In 1997, all RA patients who had been evaluated at baseline were invited by letter to participate in the present study. A questionnaire identical to the one at baseline was administered and answered under the same conditions as during the primary investigations.
Clinical and laboratory evaluations at followup.
The patients were subjected to identical evaluations and investigational procedures as they were at baseline. In addition, a Schirmer's test (12) was performed on both eyes. This test had not been part of the investigations at inclusion.
Data were frequently not normally distributed and we used the median and the interquartile range as measures of central tendency and dispersion. Differences between groups were tested with the Mann-Whitney test. A chi-square test was applied to dichotomous variables. Yates' continuity correction was adopted whenever cross-table cell numbers were small. The McNemar test was used to assess the general increase of sicca symptoms during the study period.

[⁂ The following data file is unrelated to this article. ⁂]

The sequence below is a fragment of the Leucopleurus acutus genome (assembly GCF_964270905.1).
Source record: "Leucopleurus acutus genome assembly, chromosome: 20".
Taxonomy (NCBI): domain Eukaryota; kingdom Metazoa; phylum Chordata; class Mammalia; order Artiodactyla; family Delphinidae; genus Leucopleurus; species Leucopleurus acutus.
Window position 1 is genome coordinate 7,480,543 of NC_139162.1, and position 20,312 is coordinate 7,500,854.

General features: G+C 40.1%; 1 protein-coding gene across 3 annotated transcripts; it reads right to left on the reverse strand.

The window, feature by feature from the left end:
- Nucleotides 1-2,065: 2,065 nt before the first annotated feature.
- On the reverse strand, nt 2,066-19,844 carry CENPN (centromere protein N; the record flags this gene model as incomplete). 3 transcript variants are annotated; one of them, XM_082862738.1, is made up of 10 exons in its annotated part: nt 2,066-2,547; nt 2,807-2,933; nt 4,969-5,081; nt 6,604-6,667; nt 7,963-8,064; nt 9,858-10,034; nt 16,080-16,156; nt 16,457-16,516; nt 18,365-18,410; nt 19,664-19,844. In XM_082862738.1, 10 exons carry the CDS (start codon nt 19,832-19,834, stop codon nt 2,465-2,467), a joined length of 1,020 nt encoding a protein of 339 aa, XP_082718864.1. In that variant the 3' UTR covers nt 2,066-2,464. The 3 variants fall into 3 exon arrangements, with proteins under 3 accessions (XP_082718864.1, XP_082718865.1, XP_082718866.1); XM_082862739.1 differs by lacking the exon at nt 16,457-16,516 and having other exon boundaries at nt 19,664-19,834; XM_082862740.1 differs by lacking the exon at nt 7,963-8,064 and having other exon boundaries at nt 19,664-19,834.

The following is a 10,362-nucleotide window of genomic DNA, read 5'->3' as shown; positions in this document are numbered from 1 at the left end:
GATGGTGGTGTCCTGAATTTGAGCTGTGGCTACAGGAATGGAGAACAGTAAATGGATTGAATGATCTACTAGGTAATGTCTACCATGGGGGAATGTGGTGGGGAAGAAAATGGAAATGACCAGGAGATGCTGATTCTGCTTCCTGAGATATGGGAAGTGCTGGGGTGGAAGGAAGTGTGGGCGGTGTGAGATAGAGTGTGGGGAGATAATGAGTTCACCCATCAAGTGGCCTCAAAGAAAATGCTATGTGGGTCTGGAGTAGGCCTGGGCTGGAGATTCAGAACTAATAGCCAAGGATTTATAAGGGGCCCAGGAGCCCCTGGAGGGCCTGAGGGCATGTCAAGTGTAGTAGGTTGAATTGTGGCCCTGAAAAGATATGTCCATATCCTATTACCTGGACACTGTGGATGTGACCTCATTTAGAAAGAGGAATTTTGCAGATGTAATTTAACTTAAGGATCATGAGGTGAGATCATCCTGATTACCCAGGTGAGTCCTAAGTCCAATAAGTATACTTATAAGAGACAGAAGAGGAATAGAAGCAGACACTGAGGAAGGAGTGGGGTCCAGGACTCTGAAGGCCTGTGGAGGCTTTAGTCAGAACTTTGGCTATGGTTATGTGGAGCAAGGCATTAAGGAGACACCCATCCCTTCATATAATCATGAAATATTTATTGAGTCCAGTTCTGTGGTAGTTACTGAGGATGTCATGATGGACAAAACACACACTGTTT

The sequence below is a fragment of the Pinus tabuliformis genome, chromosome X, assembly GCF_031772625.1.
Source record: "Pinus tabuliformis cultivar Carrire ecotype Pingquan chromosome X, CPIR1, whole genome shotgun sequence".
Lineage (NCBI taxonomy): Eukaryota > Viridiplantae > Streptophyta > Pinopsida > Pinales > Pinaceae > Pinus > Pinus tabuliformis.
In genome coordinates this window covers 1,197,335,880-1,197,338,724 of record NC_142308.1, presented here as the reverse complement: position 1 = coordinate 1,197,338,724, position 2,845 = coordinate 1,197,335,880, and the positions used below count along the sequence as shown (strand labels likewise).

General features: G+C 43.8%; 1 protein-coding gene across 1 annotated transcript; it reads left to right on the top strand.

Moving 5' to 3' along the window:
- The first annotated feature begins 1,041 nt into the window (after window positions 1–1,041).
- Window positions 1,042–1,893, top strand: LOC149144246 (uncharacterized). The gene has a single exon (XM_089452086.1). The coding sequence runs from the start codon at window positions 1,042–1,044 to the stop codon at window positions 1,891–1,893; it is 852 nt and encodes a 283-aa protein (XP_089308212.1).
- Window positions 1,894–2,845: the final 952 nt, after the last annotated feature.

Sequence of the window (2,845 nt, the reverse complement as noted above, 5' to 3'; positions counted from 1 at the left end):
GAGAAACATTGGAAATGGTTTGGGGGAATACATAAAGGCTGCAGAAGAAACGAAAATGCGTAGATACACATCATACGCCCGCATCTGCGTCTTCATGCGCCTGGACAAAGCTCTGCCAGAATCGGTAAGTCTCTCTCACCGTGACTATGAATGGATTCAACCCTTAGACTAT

We used multiple logistic regression to study potential baseline risk factors for sicca symptoms at followup. To reduce the number of variables included in the multivariate model, we selected risk factors associated with sicca symptoms in the univariate analyses with P values less than 0.10. A stepward, forward algorithm was used to select factors for the multivariate models, and the odds ratio (OR) and 95% confidence interval (95% CI) were computed. In this analysis, pain was used as a continuous variable (0–100 mm), and the OR expressed the increased risk of sicca symptoms at followup, per mm on the VAS scale for pain. The above statistical analyses were performed using SPSS release 9.0.0 software (SPSS, Chicago, IL).